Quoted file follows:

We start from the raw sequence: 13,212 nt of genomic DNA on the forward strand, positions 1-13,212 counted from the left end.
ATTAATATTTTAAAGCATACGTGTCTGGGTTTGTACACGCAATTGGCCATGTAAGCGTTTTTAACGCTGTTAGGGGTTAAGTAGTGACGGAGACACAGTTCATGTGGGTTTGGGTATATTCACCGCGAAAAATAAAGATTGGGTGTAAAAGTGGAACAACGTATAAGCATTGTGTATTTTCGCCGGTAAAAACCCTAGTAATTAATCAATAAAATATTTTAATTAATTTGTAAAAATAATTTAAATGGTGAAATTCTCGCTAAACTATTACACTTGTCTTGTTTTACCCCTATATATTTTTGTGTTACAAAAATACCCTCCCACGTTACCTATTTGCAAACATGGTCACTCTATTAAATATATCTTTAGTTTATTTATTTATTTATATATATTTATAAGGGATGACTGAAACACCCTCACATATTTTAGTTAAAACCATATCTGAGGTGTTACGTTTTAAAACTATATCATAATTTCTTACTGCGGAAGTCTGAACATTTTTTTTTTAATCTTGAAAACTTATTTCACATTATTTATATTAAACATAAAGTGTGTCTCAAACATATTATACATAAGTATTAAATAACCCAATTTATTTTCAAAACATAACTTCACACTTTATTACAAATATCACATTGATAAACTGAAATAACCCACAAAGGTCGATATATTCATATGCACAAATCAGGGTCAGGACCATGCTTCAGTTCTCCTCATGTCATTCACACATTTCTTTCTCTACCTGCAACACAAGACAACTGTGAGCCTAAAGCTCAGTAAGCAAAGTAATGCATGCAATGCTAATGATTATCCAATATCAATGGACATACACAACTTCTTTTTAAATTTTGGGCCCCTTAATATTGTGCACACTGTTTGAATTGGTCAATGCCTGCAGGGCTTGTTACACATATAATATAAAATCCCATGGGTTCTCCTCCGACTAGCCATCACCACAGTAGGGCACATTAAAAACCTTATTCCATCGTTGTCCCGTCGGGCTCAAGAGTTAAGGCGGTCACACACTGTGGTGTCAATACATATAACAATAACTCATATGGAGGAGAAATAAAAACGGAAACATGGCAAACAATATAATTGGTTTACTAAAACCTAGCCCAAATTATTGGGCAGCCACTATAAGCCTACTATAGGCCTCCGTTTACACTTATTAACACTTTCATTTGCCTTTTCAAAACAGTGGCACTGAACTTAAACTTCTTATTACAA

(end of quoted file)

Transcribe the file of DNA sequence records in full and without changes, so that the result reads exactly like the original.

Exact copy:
We start from the raw sequence: 13,212 nt of genomic DNA on the forward strand, positions 1-13,212 counted from the left end.
ATTAATATTTTAAAGCATACGTGTCTGGGTTTGTACACGCAATTGGCCATGTAAGCGTTTTTAACGCTGTTAGGGGTTAAGTAGTGACGGAGACACAGTTCATGTGGGTTTGGGTATATTCACCGCGAAAAATAAAGATTGGGTGTAAAAGTGGAACAACGTATAAGCATTGTGTATTTTCGCCGGTAAAAACCCTAGTAATTAATCAATAAAATATTTTAATTAATTTGTAAAAATAATTTAAATGGTGAAATTCTCGCTAAACTATTACACTTGTCTTGTTTTACCCCTATATATTTTTGTGTTACAAAAATACCCTCCCACGTTACCTATTTGCAAACATGGTCACTCTATTAAATATATCTTTAGTTTATTTATTTATTTATATATATTTATAAGGGATGACTGAAACACCCTCACATATTTTAGTTAAAACCATATCTGAGGTGTTACGTTTTAAAACTATATCATAATTTCTTACTGCGGAAGTCTGAACATTTTTTTTTTAATCTTGAAAACTTATTTCACATTATTTATATTAAACATAAAGTGTGTCTCAAACATATTATACATAAGTATTAAATAACCCAATTTATTTTCAAAACATAACTTCACACTTTATTACAAATATCACATTGATAAACTGAAATAACCCACAAAGGTCGATATATTCATATGCACAAATCAGGGTCAGGACCATGCTTCAGTTCTCCTCATGTCATTCACACATTTCTTTCTCTACCTGCAACACAAGACAACTGTGAGCCTAAAGCTCAGTAAGCAAAGTAATGCATGCAATGCTAATGATTATCCAATATCAATGGACATACACAACTTCTTTTTAAATTTTGGGCCCCTTAATATTGTGCACACTGTTTGAATTGGTCAATGCCTGCAGGGCTTGTTACACATATAATATAAAATCCCATGGGTTCTCCTCCGACTAGCCATCACCACAGTAGGGCACATTAAAAACCTTATTCCATCGTTGTCCCGTCGGGCTCAAGAGTTAAGGCGGTCACACACTGTGGTGTCAATACATATAACAATAACTCATATGGAGGAGAAATAAAAACGGAAACATGGCAAACAATATAATTGGTTTACTAAAACCTAGCCCAAATTATTGGGCAGCCACTATAAGCCTACTATAGGCCTCCGTTTACACTTATTAACACTTTCATTTGCCTTTTCAAAACAGTGGCACTGAACTTAAACTTCTTATTACAA